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Countering Open Office Distractions With New Tech
Plantronics last week announced the release of four new audio devices that feature noise management and other technology aimed at helping employees achieve better focus at work. One goal, I learned in speaking with Jennifer Adams, senior product marketing manager for enterprise at Plantronics, is to get IT managers thinking about audio as they plan their UC strategies.
This is particularly important, Adams said, given the changing enterprise landscape.
A New Office Design Paradigm?
One of the recent trends in office design is the use of shared, open space. The idea behind the open office is that eliminating barriers like cubicles and walls helps improve collaboration. Such a design also tends to reduce costs.
Well, I don't know about you, but my experience with the open office design has been challenging. While it's great to have everyone within easy reach and collaboration is arguably good at my office as a result, the distractions that come with having sales and marketing teams within earshot of editorial has had a negative impact on my productivity. This is largely due to different working styles. When I'm in the office, I find myself having to work harder to be as productive as I am when in my home office environment and not subject to others' workday conversations and activities.
No Jitter contributor Henry Dewing, an independent industry analyst, recently wrote about how critical meeting space design and collaboration technology deployment are when it comes not just to coping with the "workplace of the future," but to innovating as well. Dewing specifically noted the need to provide tech catered toward the "anytime, anywhere workforce."
In a recent Fortune article, management consultant Edward G. Brown shared some interesting information about open offices and how they relate to productivity. According to self-assessments taken at Cohen Brown Management Group, a management consulting firm he co-founded, all levels of workers reported losing between three and five hours of productivity every day largely due to the interruptions that come with an open office design. A startling 93% said they were "often interrupted" at work.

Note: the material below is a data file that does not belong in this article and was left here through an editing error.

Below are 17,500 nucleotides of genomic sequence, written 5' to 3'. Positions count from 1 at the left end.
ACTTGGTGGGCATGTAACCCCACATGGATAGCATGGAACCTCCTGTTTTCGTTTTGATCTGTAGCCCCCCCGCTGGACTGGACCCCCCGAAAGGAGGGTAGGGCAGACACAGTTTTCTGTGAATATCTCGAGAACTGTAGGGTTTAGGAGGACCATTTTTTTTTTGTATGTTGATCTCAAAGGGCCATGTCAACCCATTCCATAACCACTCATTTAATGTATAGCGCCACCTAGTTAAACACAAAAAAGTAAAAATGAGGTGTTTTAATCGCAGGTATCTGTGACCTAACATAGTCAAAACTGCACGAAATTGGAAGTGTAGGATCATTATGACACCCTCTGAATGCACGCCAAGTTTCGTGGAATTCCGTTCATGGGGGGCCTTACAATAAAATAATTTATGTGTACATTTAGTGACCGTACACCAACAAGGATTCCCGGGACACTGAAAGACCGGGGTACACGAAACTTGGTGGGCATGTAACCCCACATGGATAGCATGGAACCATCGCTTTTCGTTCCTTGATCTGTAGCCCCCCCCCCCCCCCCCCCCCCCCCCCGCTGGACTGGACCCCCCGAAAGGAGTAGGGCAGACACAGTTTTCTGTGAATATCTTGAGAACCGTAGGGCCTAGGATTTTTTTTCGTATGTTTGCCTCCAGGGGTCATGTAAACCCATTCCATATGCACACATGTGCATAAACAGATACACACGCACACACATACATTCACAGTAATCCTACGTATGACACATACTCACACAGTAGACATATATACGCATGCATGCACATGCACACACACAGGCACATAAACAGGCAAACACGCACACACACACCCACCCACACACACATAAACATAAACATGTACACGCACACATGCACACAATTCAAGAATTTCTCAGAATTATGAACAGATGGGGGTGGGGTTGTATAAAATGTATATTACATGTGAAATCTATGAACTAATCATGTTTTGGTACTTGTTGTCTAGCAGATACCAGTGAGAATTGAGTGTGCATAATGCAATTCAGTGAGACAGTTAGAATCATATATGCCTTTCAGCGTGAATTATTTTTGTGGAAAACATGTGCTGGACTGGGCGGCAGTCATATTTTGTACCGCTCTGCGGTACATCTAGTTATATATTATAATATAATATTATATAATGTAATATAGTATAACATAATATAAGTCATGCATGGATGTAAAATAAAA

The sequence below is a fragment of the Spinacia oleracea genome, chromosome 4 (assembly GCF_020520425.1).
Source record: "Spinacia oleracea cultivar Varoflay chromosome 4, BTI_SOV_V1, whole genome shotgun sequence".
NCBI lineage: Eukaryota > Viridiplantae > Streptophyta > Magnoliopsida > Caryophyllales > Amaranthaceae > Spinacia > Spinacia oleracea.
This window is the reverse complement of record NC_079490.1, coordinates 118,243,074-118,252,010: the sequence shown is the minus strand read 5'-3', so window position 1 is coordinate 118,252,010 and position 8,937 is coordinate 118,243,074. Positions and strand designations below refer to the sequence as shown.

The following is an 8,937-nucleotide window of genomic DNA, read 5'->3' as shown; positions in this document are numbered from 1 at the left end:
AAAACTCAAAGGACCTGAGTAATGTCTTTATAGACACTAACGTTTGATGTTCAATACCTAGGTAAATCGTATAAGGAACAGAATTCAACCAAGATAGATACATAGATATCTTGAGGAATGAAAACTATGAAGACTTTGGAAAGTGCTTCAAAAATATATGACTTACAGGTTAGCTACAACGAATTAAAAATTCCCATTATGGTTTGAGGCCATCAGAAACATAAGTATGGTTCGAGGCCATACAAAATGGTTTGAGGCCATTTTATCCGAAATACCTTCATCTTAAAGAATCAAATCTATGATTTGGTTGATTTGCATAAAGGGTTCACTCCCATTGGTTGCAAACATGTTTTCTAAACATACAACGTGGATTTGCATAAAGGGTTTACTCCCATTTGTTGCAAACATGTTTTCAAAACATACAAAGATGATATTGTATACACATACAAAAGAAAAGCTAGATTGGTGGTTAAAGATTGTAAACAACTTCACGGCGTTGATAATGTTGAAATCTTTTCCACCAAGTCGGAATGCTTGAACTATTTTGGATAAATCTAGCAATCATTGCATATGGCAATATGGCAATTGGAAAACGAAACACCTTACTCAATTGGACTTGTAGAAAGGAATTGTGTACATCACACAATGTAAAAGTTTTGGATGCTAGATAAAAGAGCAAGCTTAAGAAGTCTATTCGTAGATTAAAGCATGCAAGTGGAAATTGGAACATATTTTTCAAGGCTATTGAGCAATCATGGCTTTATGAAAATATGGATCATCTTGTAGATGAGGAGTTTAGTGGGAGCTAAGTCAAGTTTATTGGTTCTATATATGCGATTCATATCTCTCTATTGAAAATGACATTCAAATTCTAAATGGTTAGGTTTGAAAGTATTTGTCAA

When asked how the inability to avoid interruptions affected employees, 80% of respondents indicated it created a larger amount of stress, and 66% said it reduced their productivity, Brown wrote. In addition, Brown cited 2007 data from business research firm Basex Research, which found U.S. businesses alone waste $588 billion per year because of interruptions.
So how do we, as employees, deal with higher levels of distractions in the workplace? Further, what can businesses do to gain the benefits of an open office design or flexible workspace while maintaining or even improving productivity? I think strategic procurement of collaboration technology could be the answer, so that's what Adams and I focused on when discussing the Plantronics launch.
Adams shared Plantronics research showing that all types of workers -- from mobile, to flex, to desk workers -- struggle with blocking out background and ambient noise.
"We looked at this [problem] as something that was low-hanging fruit for Plantronics to be able to help with, because we are audio experts," Adams said. "And we understand some of the challenges and possible solutions. We've also been able to validate that office noise and distractions are top of mind for a lot of enterprise customers, so this is really kind of a relevant topic right now."
New Tech at Plantronics
Plantronics, which has been in business for more than 50 years, has made a name for itself as a leader in audio communications in both the enterprise and consumer markets; it got into the UC game in 2010. Many in the communications industry will equate the name with audio headsets, contact center solutions, and wearables.
Four products make up this recent launch: Blackwire 725, Voyager Edge UC, Calisto 610, and Clarity 340. The product that stands out the most to me in this set is the Blackwire 725, which leverages active noise canceling (ANC) technology that could be especially helpful to counter the noise that comes with open office environments.
The other products in the launch are worth taking note of as well, so here's a brief overview of each and how they are uniquely designed to help boost productivity.
When UC first came on the scene, IT managers typically looked at it from the software perspective, Adams said. They would worry about things like what servers they needed to support the technology, compatibility, and connectivity spectrums above everything else.
"A lot of times, audio devices or headsets were a consideration way far down in the rollout process for unified communications," Adams said. "So one of the things we've been trying to do is really try to educate our customers on the importance of planning your audio devices and thinking of them in the first three feet of your UC deployment and not the last three feet of your deployment."